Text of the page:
Thursday, May 7, 2009

Privilege: What is is, and what it ain't.

I happened across this quote in the comments section of Sociological Images:

I think the reason for using an “everyman” instead of an “everywoman” is because women, being women, have specific experiences as women. A female character is aware of her gender. An everyman character can have both male and female experiences, and become somewhat androgynous (ie. Nemo).

It’s privilege, I admit. White privilege is being able to not think about race, and male privilege is being able to not think about gender.

Here's the thing; this commenter got it exactly backwards. It's true that "male privilege is being able to not think about gender", but that's BECAUSE THE MALE GENDER IS ASSUMED THE STANDARD. So men don't have to bother themselves to familiarize with women's experiences, and thus don't have to "think about gender". Women, as the "other gender", have to deal with male-centered culture all the damn time, where the male perspective/motivation is presented constantly. Thus women have a better idea of what it's like to be a man than men have of what it's like to be a woman. If it were about lived experiences, the average woman would be a much better "everyman" (eugh, typing that word made my stomach turn a little).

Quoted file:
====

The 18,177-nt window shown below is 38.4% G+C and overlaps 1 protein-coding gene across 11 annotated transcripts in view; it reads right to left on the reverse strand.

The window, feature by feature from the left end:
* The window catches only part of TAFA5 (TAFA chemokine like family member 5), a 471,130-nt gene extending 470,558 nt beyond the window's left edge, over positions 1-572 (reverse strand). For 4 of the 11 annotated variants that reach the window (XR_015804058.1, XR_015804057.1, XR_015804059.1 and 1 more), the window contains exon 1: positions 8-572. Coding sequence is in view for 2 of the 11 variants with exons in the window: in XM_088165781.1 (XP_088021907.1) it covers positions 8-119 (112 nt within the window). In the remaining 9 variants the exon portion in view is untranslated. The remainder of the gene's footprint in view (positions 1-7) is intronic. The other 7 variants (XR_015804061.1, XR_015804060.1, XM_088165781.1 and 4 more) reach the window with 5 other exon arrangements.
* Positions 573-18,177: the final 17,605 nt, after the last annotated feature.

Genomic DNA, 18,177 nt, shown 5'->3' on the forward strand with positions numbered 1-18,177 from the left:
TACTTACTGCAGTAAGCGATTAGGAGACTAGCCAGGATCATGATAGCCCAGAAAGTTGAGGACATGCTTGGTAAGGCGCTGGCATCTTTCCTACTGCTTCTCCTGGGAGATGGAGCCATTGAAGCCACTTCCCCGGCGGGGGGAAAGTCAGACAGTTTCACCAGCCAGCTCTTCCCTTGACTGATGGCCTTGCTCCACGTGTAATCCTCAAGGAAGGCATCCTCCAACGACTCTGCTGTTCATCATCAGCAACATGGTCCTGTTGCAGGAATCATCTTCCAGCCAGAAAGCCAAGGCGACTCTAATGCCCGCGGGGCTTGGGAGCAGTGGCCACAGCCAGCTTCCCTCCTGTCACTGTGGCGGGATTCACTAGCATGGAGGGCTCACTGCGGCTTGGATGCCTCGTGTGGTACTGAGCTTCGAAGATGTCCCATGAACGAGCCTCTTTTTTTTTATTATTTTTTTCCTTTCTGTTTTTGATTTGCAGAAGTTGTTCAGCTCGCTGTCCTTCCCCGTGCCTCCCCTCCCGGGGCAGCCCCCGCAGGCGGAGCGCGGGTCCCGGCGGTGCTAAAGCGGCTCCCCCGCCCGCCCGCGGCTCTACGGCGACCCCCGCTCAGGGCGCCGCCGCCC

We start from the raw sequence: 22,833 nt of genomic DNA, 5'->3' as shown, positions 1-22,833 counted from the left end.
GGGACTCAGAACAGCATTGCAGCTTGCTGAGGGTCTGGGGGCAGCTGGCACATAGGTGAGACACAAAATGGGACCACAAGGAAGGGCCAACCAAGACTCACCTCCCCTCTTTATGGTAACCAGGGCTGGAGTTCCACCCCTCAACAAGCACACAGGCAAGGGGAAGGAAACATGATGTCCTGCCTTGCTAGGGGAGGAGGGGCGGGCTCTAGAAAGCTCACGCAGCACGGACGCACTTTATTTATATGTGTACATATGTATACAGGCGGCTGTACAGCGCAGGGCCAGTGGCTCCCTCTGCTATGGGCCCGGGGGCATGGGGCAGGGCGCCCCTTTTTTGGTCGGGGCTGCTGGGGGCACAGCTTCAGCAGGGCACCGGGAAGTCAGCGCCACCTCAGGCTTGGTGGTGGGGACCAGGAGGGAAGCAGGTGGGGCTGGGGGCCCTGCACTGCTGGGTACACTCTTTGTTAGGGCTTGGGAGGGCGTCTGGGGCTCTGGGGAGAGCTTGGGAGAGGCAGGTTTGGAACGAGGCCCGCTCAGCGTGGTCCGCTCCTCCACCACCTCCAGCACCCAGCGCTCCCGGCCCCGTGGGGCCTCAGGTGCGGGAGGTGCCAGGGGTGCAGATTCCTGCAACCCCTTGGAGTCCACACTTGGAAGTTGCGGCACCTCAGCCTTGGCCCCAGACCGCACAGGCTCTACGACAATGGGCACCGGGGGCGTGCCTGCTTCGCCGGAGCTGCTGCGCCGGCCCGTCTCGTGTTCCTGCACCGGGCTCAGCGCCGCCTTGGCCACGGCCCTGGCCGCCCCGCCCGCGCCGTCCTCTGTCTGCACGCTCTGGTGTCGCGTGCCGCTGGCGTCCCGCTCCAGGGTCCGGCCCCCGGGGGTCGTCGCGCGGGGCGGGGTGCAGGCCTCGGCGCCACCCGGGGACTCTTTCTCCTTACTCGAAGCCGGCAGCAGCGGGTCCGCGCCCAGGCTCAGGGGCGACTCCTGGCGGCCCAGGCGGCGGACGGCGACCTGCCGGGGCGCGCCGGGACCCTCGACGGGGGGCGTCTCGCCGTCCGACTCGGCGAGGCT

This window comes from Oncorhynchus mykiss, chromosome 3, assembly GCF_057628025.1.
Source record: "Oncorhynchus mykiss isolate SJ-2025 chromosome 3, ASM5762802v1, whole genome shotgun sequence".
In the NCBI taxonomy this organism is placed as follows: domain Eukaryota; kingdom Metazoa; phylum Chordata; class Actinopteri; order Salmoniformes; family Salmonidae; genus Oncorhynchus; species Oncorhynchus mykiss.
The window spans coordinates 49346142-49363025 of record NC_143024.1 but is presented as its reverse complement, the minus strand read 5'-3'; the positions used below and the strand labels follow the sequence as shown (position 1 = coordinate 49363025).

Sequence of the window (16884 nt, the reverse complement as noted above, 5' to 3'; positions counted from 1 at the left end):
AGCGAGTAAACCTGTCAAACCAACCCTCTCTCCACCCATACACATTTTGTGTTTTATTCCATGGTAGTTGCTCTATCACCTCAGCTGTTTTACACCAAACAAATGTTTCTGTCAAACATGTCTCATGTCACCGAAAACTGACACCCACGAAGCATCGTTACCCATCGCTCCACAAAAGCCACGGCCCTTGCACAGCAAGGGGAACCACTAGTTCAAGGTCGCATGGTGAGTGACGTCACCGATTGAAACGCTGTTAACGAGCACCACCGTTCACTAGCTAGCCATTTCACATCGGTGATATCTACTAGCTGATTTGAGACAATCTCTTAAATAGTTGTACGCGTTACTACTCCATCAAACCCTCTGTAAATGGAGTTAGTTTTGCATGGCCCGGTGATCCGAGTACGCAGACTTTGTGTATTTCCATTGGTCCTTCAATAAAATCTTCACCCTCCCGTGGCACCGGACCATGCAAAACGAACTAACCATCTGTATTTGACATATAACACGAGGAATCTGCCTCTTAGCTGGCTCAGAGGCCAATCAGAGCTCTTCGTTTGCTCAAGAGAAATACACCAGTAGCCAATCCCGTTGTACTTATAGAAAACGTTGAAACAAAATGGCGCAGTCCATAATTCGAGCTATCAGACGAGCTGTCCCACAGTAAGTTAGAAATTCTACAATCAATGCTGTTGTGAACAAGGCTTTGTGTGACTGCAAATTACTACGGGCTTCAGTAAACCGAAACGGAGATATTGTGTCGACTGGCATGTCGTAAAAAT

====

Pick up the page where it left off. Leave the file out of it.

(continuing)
But it's not about lived experiences. It's about what the audience can project onto the characters. In this case, this commenter sees women, clearly, as the "special case" gender who can only experience womanly things, whereas men are objective observers. Men are the default, women are the other. AGAIN.

Basically, what this douchenozzle is saying is, "Men are the standard, because men are the standard!! People notice when girls are girls. Because they're girls! Duh. That's what male privilege means!"

OK, so maybe he's unintentionally closer to the truth than I'm giving him credit for...

2 comments:

  1. Exactly.

    ... and another related thing ...

    In many "traditional" (UWA) societies boys and girls are raised in the company of (and by) women, and at a later time the boys may join a male subset of society, some sort of male institution. This means the young girls see less of male society and the young boys are seeped in female society, experientially.

    This may mean two things: 1) in such societies, it is easier to maintain a 'secret' or highly exclusive male institution with trappings than to maintain a parallel female institution (this can have enormous political institutions); and 2) the presumption of male standard perhaps should not arise in those societies, but does anyway.

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